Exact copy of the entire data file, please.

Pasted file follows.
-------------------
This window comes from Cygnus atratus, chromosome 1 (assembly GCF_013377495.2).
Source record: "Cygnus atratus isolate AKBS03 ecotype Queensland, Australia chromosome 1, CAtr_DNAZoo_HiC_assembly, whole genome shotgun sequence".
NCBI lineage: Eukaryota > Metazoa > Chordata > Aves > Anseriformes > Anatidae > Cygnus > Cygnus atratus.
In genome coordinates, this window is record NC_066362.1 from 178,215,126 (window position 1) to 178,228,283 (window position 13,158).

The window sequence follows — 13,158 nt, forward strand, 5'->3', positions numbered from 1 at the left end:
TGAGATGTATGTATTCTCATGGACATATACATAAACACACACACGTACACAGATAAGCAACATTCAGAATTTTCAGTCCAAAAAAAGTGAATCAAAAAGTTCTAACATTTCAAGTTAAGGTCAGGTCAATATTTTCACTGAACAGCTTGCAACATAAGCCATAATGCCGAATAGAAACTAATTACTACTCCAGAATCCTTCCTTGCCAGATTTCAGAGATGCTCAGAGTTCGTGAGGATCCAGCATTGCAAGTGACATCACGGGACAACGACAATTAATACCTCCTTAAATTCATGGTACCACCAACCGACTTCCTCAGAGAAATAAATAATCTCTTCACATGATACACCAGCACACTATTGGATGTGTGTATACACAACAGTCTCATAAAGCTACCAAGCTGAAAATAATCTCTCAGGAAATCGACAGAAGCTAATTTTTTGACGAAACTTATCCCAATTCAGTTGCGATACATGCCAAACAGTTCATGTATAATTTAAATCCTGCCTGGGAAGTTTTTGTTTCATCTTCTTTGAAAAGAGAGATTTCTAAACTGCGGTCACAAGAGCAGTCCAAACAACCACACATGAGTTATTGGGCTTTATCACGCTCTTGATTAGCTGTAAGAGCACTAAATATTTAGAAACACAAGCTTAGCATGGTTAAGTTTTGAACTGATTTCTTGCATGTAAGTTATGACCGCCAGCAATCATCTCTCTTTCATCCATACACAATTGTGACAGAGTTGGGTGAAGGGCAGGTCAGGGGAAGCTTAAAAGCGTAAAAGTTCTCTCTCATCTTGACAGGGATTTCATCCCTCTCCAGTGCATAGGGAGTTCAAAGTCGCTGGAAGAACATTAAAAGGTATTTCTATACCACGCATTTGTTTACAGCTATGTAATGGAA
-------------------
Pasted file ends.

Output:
This window comes from Cygnus atratus, chromosome 1 (assembly GCF_013377495.2).
Source record: "Cygnus atratus isolate AKBS03 ecotype Queensland, Australia chromosome 1, CAtr_DNAZoo_HiC_assembly, whole genome shotgun sequence".
NCBI lineage: Eukaryota > Metazoa > Chordata > Aves > Anseriformes > Anatidae > Cygnus > Cygnus atratus.
In genome coordinates, this window is record NC_066362.1 from 178,215,126 (window position 1) to 178,228,283 (window position 13,158).

The window sequence follows — 13,158 nt, forward strand, 5'->3', positions numbered from 1 at the left end:
TGAGATGTATGTATTCTCATGGACATATACATAAACACACACACGTACACAGATAAGCAACATTCAGAATTTTCAGTCCAAAAAAAGTGAATCAAAAAGTTCTAACATTTCAAGTTAAGGTCAGGTCAATATTTTCACTGAACAGCTTGCAACATAAGCCATAATGCCGAATAGAAACTAATTACTACTCCAGAATCCTTCCTTGCCAGATTTCAGAGATGCTCAGAGTTCGTGAGGATCCAGCATTGCAAGTGACATCACGGGACAACGACAATTAATACCTCCTTAAATTCATGGTACCACCAACCGACTTCCTCAGAGAAATAAATAATCTCTTCACATGATACACCAGCACACTATTGGATGTGTGTATACACAACAGTCTCATAAAGCTACCAAGCTGAAAATAATCTCTCAGGAAATCGACAGAAGCTAATTTTTTGACGAAACTTATCCCAATTCAGTTGCGATACATGCCAAACAGTTCATGTATAATTTAAATCCTGCCTGGGAAGTTTTTGTTTCATCTTCTTTGAAAAGAGAGATTTCTAAACTGCGGTCACAAGAGCAGTCCAAACAACCACACATGAGTTATTGGGCTTTATCACGCTCTTGATTAGCTGTAAGAGCACTAAATATTTAGAAACACAAGCTTAGCATGGTTAAGTTTTGAACTGATTTCTTGCATGTAAGTTATGACCGCCAGCAATCATCTCTCTTTCATCCATACACAATTGTGACAGAGTTGGGTGAAGGGCAGGTCAGGGGAAGCTTAAAAGCGTAAAAGTTCTCTCTCATCTTGACAGGGATTTCATCCCTCTCCAGTGCATAGGGAGTTCAAAGTCGCTGGAAGAACATTAAAAGGTATTTCTATACCACGCATTTGTTTACAGCTATGTAATGGAA